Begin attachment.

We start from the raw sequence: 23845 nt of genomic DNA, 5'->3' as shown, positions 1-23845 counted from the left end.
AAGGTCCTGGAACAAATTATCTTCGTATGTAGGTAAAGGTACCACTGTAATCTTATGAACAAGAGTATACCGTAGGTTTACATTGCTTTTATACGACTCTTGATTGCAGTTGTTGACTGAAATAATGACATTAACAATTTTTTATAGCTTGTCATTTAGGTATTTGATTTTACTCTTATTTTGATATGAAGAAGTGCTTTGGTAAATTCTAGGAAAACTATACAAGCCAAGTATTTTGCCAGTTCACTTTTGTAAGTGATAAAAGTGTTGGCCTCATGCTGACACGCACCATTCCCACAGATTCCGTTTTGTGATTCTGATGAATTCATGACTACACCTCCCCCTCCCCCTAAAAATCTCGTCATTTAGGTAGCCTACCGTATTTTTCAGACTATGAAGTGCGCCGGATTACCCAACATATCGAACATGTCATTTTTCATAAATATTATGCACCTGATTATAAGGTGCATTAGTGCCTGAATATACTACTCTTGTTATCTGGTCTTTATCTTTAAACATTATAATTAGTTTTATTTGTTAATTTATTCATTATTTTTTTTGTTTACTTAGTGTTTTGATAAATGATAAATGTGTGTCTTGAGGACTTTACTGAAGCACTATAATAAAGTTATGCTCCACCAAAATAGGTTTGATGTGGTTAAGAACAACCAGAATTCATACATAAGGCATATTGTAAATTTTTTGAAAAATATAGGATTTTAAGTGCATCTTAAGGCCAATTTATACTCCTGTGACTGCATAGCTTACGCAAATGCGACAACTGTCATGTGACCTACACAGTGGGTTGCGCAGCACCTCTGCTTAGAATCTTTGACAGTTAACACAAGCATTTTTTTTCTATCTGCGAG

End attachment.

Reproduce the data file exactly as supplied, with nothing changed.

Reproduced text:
We start from the raw sequence: 23845 nt of genomic DNA, 5'->3' as shown, positions 1-23845 counted from the left end.
AAGGTCCTGGAACAAATTATCTTCGTATGTAGGTAAAGGTACCACTGTAATCTTATGAACAAGAGTATACCGTAGGTTTACATTGCTTTTATACGACTCTTGATTGCAGTTGTTGACTGAAATAATGACATTAACAATTTTTTATAGCTTGTCATTTAGGTATTTGATTTTACTCTTATTTTGATATGAAGAAGTGCTTTGGTAAATTCTAGGAAAACTATACAAGCCAAGTATTTTGCCAGTTCACTTTTGTAAGTGATAAAAGTGTTGGCCTCATGCTGACACGCACCATTCCCACAGATTCCGTTTTGTGATTCTGATGAATTCATGACTACACCTCCCCCTCCCCCTAAAAATCTCGTCATTTAGGTAGCCTACCGTATTTTTCAGACTATGAAGTGCGCCGGATTACCCAACATATCGAACATGTCATTTTTCATAAATATTATGCACCTGATTATAAGGTGCATTAGTGCCTGAATATACTACTCTTGTTATCTGGTCTTTATCTTTAAACATTATAATTAGTTTTATTTGTTAATTTATTCATTATTTTTTTTGTTTACTTAGTGTTTTGATAAATGATAAATGTGTGTCTTGAGGACTTTACTGAAGCACTATAATAAAGTTATGCTCCACCAAAATAGGTTTGATGTGGTTAAGAACAACCAGAATTCATACATAAGGCATATTGTAAATTTTTTGAAAAATATAGGATTTTAAGTGCATCTTAAGGCCAATTTATACTCCTGTGACTGCATAGCTTACGCAAATGCGACAACTGTCATGTGACCTACACAGTGGGTTGCGCAGCACCTCTGCTTAGAATCTTTGACAGTTAACACAAGCATTTTTTTTCTATCTGCGAG